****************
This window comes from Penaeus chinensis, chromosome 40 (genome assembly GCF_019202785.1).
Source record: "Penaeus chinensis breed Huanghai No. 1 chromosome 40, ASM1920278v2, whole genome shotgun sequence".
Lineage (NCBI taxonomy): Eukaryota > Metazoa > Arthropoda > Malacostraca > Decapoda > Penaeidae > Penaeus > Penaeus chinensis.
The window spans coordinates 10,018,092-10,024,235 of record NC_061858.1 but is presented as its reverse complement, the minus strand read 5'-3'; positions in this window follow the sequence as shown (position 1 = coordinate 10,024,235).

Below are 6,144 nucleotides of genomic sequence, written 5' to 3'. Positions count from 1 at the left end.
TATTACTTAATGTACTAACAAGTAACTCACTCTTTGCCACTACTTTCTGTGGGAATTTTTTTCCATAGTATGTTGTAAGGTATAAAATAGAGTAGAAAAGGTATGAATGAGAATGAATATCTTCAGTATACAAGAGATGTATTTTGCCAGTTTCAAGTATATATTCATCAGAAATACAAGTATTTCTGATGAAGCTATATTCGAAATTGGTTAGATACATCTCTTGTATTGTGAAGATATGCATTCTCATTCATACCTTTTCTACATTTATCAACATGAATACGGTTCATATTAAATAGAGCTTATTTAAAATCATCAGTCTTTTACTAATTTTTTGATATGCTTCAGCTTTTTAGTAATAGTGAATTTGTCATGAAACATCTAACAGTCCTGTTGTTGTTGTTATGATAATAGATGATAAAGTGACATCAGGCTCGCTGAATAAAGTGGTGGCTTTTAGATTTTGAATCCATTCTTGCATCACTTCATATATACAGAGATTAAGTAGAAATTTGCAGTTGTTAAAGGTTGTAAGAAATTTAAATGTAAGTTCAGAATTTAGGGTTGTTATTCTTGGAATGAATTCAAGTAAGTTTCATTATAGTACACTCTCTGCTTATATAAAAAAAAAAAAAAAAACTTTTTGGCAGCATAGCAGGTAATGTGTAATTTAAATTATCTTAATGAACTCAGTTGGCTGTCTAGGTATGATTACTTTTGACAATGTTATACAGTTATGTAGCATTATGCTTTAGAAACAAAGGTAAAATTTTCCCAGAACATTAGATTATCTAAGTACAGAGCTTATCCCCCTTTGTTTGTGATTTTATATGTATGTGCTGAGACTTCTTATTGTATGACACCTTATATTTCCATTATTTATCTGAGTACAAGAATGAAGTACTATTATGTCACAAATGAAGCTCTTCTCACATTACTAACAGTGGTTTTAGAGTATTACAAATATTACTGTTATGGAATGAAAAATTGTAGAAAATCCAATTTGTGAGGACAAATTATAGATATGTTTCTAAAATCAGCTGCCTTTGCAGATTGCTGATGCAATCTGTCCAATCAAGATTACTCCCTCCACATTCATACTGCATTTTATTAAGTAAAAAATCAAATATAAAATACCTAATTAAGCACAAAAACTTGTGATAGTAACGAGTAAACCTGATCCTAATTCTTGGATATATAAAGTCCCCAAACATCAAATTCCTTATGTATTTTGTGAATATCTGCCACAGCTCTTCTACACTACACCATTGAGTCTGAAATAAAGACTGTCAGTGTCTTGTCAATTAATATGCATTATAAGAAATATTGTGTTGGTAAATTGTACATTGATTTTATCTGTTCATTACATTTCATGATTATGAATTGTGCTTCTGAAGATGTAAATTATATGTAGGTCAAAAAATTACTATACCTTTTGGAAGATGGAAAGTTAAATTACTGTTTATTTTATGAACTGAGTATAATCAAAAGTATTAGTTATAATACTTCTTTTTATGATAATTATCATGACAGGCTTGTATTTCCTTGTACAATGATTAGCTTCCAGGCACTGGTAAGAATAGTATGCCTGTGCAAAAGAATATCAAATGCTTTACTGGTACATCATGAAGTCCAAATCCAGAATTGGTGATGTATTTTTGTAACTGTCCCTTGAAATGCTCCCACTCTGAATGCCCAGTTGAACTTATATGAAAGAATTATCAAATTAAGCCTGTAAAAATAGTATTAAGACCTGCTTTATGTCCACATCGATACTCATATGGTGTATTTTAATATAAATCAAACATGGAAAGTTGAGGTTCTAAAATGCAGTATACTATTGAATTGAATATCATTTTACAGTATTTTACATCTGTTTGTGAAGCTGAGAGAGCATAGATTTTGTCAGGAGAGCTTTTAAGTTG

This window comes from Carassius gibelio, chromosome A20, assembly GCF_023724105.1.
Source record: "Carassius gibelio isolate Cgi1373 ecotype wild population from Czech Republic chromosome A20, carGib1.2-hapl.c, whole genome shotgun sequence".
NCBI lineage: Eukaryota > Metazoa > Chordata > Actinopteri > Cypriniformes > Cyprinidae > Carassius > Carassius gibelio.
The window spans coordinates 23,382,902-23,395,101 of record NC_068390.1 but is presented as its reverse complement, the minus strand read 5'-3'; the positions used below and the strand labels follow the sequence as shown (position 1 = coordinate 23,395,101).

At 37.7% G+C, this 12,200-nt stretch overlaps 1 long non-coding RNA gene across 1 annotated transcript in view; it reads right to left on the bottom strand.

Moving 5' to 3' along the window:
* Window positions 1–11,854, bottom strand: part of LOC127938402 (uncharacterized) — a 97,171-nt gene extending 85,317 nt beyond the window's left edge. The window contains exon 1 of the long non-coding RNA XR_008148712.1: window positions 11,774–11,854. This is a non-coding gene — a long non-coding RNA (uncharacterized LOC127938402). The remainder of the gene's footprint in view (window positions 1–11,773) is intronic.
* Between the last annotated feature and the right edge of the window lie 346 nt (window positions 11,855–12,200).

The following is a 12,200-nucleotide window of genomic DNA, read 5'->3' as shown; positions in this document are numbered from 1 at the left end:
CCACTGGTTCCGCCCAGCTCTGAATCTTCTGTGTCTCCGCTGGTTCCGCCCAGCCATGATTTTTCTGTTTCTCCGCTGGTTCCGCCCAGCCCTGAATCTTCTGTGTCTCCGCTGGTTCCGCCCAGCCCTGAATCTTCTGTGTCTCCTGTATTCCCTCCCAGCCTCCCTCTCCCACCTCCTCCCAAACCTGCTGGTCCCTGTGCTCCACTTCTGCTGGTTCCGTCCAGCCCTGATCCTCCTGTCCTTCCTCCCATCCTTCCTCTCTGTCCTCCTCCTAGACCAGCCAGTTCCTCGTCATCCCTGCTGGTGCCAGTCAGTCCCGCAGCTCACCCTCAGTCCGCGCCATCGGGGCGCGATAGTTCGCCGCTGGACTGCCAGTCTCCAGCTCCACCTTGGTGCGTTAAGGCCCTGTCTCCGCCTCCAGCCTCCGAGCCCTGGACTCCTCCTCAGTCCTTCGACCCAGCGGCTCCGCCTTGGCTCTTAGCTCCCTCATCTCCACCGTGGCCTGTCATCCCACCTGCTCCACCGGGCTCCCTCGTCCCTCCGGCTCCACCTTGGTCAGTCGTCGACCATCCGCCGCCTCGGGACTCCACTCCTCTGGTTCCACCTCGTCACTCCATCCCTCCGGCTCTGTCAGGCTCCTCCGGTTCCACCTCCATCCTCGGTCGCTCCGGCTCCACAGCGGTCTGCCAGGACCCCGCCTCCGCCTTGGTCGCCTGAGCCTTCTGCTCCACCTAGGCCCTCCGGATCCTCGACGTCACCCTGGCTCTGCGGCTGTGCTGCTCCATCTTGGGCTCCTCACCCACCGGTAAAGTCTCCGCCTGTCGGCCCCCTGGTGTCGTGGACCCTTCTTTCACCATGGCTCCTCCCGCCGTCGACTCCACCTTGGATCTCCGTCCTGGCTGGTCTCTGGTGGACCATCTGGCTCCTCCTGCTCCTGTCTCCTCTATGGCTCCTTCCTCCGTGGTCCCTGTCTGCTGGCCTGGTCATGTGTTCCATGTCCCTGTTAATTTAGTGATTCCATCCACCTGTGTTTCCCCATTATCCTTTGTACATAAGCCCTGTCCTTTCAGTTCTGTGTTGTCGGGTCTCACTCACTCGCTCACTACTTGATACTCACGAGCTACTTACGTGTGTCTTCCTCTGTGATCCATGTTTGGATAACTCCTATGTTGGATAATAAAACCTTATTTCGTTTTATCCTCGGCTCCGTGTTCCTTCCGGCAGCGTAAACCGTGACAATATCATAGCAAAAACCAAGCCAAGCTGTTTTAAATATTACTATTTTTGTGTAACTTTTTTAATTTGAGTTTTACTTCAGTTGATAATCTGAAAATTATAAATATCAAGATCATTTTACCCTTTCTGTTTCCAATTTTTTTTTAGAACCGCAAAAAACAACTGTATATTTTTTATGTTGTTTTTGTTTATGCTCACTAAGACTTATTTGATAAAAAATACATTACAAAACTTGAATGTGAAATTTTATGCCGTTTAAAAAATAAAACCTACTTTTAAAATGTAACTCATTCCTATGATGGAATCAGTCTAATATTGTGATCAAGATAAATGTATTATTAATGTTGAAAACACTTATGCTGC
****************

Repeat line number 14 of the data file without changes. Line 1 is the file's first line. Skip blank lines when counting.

* Between the last annotated feature and the right edge of the window lie 346 nt (window positions 11,855–12,200).